After a successful career at James Madison, the Guardians selected DeLauter with the 16th overall pick in the 2022 draft. While injuries have been a major factor in his career, when DeLauter was on the field, the performance was strong.
Standing at 6’4”, DeLauter has one of the best combinations of athleticism and size in the minors. The swing takes flack from some because it is compact and has a short follow-through, but that has not affected his ability to hit for power or make consistent contact. The barrel control is elite, and the swing creates a natural loft.
If you have questions about whether DeLauter’s swing can play, just take a look under the hood. The power is easily plus as his average exit velocity checked in at 89 mph with a 90th percentile firmly in the plus range. He lifts the ball with ease and posts ideal launch angles consistently.
The contact is strong, and DeLauter posted a zone contact rate of 88 percent with an overall contact rate of 86 percent. The plate discipline is strong as well, as he picks his spots well and chases just 20 percent of pitches out of the zone, putting the strike zone recognition at plus or better.
Delauter is a plus runner as well but has not been overly aggressive on the base paths. While he has only played in 57 games professionally, he has stolen just six bases. While the capabilities are there, how much he will run as he progresses through the system remains to be seen.
You could argue that DeLuater is a 60 grade with his hit tool, power, and speed. When you see him on the field, he just looks like the best player on the field, and there is a strong chance we'll see Delauter with Cleveland by midseason in 2024. The biggest key will be staying healthy.
20. Pete Crow-Armstrong, OF, CHC, 21, 6’1”/185
Crow-Armstrong is a defensive wizard who stepped into the Cubs centerfield role down the stretch in 2023 and showed that he might just be one of the best outfielders in all of baseball. PCA is a much more valuable asset in real life than in fantasy because he is arguably an 80-grade centerfielder with a strong arm. He covers a ton of ground in the outfield due to his high-end sprint speed.
At the plate, PCA enjoyed a strong season between Double-A and Triple-A, mashing 20 home runs and stealing 37 bases while slashing .283/.365/.511 in 500 plate appearances. He gets the most out of his swing, posting a high fly ball rate and getting to the pull side power. The exit velocities suggest average game power, but given the amount of lift and pull that he gets in his swing, Crow-Armstrong is capable of being a 20-home-run bat consistently.
There is also a pretty aggressive nature in PCA’s swing, as he swung at over 51 percent of pitches he saw last year, putting him in the upper tier of MiLB hitters in swing rate. The contact rates are also a bit concerning as he had a 75 percent zone contact rate and a 68 percent overall rate. While those are below average, Crow-Armstrong has kept the strikeout rates reasonable.
A significant aspect of PCA’s game is his speed, and not only does it show in the amount of ground he covers in center field but also on the base paths. In 2023, Crow-Armstrong was successful on 37 of 47 attempts in the minors and has a 74 percent stolen base rate in his Minor League career.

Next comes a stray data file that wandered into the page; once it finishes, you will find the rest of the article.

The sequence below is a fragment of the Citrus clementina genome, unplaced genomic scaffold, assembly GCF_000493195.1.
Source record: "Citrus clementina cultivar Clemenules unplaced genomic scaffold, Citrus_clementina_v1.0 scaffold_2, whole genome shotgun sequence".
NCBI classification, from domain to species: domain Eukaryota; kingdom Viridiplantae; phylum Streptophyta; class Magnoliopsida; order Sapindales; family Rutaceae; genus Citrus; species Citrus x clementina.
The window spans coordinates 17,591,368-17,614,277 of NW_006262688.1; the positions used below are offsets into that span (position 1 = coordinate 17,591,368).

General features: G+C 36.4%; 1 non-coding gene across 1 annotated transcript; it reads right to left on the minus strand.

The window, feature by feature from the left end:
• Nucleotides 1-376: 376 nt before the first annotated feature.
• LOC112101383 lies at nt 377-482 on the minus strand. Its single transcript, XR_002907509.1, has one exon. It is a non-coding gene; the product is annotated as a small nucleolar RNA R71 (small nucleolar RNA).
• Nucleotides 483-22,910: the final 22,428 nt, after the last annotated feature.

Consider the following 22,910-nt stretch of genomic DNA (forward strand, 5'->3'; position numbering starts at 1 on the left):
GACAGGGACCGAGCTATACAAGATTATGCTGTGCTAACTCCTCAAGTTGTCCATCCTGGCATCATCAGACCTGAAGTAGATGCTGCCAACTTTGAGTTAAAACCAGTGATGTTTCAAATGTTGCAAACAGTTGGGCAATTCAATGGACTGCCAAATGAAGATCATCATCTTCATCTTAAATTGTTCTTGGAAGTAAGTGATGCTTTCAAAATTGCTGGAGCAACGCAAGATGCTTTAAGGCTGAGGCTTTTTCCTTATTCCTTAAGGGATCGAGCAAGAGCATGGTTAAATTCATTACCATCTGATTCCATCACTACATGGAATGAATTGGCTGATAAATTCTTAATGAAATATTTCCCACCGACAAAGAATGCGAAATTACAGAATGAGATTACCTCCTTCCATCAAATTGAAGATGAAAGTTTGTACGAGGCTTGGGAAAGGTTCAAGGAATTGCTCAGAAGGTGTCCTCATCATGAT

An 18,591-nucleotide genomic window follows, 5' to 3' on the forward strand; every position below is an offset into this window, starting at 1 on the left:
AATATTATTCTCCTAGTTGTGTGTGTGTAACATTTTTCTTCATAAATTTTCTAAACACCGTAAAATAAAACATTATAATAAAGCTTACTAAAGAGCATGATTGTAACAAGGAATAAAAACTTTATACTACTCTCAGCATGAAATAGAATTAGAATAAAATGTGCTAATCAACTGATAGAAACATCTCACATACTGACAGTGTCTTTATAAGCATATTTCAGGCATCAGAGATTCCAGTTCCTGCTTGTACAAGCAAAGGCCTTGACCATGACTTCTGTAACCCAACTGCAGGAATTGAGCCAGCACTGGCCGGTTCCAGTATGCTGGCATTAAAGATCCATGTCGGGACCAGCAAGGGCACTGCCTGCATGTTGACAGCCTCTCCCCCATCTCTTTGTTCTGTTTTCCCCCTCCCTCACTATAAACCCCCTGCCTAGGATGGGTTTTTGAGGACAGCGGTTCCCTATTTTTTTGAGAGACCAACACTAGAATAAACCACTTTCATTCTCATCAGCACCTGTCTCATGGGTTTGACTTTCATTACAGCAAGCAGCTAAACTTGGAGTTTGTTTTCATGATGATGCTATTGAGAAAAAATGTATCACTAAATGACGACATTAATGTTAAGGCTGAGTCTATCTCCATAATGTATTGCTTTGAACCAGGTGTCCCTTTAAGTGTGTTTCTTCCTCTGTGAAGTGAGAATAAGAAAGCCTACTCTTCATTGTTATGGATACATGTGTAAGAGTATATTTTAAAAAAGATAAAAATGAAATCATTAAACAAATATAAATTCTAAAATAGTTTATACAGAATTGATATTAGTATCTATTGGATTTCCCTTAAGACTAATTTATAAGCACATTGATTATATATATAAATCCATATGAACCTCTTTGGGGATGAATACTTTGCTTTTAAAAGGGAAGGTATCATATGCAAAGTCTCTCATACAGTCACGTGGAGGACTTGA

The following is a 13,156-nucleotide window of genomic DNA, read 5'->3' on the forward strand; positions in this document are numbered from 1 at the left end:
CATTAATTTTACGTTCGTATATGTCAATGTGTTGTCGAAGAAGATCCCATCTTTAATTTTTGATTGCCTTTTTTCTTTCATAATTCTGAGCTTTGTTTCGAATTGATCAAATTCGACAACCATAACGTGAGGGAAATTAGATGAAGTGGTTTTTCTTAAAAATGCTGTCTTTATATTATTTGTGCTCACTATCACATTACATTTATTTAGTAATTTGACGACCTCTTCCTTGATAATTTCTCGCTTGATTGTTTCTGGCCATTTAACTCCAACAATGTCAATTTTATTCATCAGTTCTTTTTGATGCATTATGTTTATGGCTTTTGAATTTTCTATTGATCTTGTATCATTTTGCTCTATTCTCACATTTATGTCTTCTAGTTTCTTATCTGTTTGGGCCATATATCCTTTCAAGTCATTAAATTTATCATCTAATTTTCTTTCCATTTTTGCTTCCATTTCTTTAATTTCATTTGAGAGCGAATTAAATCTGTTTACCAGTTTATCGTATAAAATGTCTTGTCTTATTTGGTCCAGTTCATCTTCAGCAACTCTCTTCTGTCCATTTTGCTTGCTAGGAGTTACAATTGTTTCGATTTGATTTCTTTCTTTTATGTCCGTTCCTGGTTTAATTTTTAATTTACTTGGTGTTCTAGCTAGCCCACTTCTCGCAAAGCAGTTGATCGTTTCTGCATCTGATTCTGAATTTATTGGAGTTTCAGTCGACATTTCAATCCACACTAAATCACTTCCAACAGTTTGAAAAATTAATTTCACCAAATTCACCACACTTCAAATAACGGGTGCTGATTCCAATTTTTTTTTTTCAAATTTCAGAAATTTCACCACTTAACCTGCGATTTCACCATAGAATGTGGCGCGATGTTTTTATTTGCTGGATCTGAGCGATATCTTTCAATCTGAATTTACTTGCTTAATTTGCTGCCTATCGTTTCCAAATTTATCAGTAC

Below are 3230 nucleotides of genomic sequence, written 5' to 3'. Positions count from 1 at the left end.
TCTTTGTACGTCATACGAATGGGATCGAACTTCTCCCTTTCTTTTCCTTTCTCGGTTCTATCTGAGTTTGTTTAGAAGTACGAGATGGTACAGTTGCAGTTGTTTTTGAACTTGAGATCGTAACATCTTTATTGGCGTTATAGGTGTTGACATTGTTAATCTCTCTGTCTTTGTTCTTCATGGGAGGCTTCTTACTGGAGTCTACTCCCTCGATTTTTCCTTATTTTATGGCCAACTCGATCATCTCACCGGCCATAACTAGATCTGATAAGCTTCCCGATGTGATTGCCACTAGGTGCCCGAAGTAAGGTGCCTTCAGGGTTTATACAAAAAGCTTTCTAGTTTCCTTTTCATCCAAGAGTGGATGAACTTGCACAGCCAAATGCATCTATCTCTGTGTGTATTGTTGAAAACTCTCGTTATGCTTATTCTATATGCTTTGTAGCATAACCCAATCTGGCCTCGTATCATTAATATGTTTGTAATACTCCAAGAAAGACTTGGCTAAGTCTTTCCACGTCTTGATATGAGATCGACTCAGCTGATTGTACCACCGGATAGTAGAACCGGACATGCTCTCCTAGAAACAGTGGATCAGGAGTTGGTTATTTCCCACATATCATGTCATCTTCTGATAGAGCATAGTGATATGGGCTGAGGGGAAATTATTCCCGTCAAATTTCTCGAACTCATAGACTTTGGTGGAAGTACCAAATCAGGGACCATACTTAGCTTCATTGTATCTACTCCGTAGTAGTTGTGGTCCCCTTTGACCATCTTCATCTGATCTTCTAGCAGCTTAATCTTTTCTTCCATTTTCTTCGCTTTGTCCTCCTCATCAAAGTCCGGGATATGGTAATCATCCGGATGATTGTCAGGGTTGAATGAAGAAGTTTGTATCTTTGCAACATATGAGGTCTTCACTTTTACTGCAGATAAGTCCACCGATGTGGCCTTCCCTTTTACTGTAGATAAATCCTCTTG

Crow-Armstrong has all the intangibles to take over as the Cub’s everyday centerfielder in 2024, where he will make an instant impact in the field and on the base paths. There is a chance he struggles initially with the bat, but the power and speed give him a solid base to be a fantasy contributor, even if the batting average is lower in his first full season.
21. Samuel Basallo, C/1B, BAL, 19, 6’3”/180
The Orioles have had the best prospect in baseball for three straight years (Adley Rutschman entering 2022, Gunnar Henderson entering 2023, Jackson Holliday entering 2024) and if they’re going to do it again for the fourth straight season Basallo is the name to know.
Before Mike Elias took over the front office the Orioles simply didn’t participate in the international market. It took a year or two to build that operation from the ground up, but in January 2021 International Scouting Director Koby Perez signed Basallo to a then-team-record $1.3 million after his previous agreement with the New York Yankees fell through.
Signed as a catcher, the raw power was the standout tool from a guy who it was assumed would outgrow catcher fairly quickly. Not so fast, as his athleticism has him looking smooth behind the plate (and at first base) with a cannon for an arm.
The power is still eye-popping, and the hit tool has developed very nicely. Basallo’s 90th percentile exit velocity was one of the best for his age, checking in over 106 mph. The contact skills also play as Basallo posted a 73 percent contact rate on the season.
Basallo posted a 149 wRC+ over 352 plate appearances in low A and a 195 wRC+ in A+ over 115 PAs before getting a quick taste of AA in his 18-year-old season. He will be 19 for the vast majority of the 2024 season and starting the year in AA which is the early sign of an international superstar especially when you consider his excellent walk and strikeout rates at his age and level.
22. Colson Montgomery, SS, CHW, 21, 6’3”/205
Injury slowed down the 22nd pick of the 2021 draft in 2023, missing two months. Montgomery ended his campaign with 167 double-A PA, slashing .244/.400/.427 with a 15% walk to 21.6% strikeout rate. Montgomery tossed on an impressive AFL showing, making up for time lost. A 2024 debut for the transitioning White Sox may be in the cards.